First Amendment

Federal judge: Psychologist did not need state license to give advice to parents in newspaper column

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A North Carolina-licensed psychologist did not need to be licensed in Kentucky to offer no-pampering advice to parents in a nationally syndicated newspaper column, a federal judge says.

U.S. District Judge Gregory F. Van Tatenhove ruled Wednesday that Kentucky’s attempt to apply licensing regulations to block John Rosemond from publishing his column in the state was unconstitutional, the Lexington Herald-Leader reports.

At issue was a February 2013 column published in the newspaper in which Rosemond encouraged parents of a teen they described as a “highly spoiled underachiever” to provide “a major wake-up call” by confiscating his cellphone and rescinding his driving privileges until his grades improved. A line at the end of the column identified Rosemond as a family psychologist.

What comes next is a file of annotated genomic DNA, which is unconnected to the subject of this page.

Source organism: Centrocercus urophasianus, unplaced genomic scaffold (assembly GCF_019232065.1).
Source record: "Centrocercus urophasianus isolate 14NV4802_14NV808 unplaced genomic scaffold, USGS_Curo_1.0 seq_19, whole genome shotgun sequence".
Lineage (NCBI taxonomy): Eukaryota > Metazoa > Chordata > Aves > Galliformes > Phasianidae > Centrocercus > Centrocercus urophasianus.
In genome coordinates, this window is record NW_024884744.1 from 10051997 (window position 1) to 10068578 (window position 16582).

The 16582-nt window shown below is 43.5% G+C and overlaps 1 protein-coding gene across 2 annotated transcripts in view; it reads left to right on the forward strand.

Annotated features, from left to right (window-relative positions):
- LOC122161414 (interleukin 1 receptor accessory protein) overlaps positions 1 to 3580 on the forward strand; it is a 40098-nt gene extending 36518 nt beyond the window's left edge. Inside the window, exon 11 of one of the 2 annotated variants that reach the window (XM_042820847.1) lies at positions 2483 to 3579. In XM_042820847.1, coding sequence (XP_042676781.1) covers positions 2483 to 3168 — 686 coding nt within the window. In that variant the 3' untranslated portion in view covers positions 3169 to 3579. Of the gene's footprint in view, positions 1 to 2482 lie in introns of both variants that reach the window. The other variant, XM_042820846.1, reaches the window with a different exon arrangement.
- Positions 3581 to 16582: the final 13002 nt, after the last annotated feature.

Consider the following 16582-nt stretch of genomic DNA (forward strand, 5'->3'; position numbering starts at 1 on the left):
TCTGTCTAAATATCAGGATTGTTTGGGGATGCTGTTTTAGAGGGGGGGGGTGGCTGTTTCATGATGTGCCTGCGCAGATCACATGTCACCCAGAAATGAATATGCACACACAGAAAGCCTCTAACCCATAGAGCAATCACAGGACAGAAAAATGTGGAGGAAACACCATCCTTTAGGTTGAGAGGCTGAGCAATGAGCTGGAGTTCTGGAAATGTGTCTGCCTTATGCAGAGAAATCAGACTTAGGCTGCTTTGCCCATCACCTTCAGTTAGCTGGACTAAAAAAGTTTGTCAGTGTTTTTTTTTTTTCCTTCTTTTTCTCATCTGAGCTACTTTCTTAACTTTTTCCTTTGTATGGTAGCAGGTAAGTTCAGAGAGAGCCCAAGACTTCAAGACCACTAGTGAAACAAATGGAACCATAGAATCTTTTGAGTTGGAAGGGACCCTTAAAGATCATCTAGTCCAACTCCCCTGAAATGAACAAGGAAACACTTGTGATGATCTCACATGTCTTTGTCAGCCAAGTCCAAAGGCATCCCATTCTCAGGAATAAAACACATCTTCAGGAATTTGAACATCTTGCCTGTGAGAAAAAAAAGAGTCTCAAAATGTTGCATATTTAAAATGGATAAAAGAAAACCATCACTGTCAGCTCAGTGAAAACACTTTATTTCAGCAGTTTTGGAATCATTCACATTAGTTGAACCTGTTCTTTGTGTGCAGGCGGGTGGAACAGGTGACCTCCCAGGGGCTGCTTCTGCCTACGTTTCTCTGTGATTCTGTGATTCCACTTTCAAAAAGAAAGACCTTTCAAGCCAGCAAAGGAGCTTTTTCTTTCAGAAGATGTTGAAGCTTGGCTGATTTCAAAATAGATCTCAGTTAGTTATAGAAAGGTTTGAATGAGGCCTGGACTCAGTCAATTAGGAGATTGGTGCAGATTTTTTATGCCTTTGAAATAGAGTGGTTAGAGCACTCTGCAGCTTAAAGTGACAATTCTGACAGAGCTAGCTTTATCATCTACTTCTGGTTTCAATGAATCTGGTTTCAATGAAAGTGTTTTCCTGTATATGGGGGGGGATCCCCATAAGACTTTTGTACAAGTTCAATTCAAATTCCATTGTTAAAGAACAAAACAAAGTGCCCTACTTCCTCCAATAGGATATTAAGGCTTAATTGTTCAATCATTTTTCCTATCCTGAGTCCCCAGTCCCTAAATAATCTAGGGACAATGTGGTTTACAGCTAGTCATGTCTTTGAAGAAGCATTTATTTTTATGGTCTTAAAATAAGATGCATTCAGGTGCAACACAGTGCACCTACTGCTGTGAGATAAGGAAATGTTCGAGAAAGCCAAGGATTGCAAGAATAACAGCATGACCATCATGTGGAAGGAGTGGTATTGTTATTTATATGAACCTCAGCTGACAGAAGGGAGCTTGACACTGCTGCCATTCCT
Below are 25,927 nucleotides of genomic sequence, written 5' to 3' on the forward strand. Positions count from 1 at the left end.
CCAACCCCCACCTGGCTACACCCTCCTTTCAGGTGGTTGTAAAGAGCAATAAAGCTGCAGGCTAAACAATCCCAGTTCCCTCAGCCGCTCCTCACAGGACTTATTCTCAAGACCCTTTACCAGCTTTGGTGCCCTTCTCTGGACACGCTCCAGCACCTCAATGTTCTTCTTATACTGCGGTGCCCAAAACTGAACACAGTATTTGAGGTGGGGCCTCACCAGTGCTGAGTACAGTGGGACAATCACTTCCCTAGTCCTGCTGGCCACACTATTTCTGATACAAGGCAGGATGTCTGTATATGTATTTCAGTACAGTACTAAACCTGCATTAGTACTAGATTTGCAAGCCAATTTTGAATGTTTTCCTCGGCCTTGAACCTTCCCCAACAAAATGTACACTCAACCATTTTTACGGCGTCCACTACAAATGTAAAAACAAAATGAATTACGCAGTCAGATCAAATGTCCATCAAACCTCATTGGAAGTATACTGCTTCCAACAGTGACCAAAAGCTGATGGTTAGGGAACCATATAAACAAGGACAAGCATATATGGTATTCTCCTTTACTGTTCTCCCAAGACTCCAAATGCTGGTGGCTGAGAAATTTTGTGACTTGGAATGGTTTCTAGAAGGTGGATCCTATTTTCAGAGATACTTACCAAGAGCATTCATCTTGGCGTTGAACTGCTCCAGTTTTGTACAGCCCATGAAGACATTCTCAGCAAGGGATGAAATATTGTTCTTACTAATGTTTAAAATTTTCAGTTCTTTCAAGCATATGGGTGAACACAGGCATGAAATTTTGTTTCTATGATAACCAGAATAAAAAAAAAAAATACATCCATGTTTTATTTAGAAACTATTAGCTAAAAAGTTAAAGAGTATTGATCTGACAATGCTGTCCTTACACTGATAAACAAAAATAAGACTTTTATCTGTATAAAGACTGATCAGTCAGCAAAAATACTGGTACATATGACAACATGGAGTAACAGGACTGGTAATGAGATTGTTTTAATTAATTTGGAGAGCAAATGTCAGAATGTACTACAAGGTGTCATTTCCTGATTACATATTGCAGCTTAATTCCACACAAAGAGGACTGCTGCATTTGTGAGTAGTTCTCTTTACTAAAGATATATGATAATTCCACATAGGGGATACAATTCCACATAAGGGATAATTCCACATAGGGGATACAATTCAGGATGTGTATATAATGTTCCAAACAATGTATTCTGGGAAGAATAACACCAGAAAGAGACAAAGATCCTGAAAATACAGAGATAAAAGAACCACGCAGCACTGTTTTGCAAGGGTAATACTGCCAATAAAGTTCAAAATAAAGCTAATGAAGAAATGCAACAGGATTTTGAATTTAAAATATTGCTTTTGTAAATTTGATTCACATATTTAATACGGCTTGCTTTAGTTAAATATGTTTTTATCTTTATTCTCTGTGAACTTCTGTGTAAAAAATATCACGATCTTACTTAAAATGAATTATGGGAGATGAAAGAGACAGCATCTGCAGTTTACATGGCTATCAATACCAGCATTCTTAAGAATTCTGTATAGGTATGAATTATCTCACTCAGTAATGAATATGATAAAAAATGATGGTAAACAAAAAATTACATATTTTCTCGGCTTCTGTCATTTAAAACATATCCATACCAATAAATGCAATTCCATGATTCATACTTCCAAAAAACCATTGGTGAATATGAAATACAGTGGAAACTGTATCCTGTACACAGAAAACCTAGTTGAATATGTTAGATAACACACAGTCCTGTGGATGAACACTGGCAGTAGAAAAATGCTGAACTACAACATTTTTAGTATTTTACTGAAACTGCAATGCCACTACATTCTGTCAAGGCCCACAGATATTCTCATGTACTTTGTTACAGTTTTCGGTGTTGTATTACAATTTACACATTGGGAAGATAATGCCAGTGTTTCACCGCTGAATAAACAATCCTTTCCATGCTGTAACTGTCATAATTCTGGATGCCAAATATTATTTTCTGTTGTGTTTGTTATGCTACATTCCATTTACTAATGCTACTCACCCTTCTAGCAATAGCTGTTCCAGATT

“Rosemond is entitled to express his views, and the fact that he is not a Kentucky-licensed psychologist does not change that fact,” said the judge in his written opinion. “If the facts were different, had Rosemond represented himself to be a Kentucky-licensed psychologist or had he actually entered into a client-patient relationship in Kentucky, the outcome might be different.”

Related coverage: “Cease-and-desist letter on Ky. AG’s letterhead spurs suit by parenting columnist”

Wall Street Journal Law Blog (sub. req.): “Judge Scolds Kentucky for Trying to Censor Parenting Columnist “

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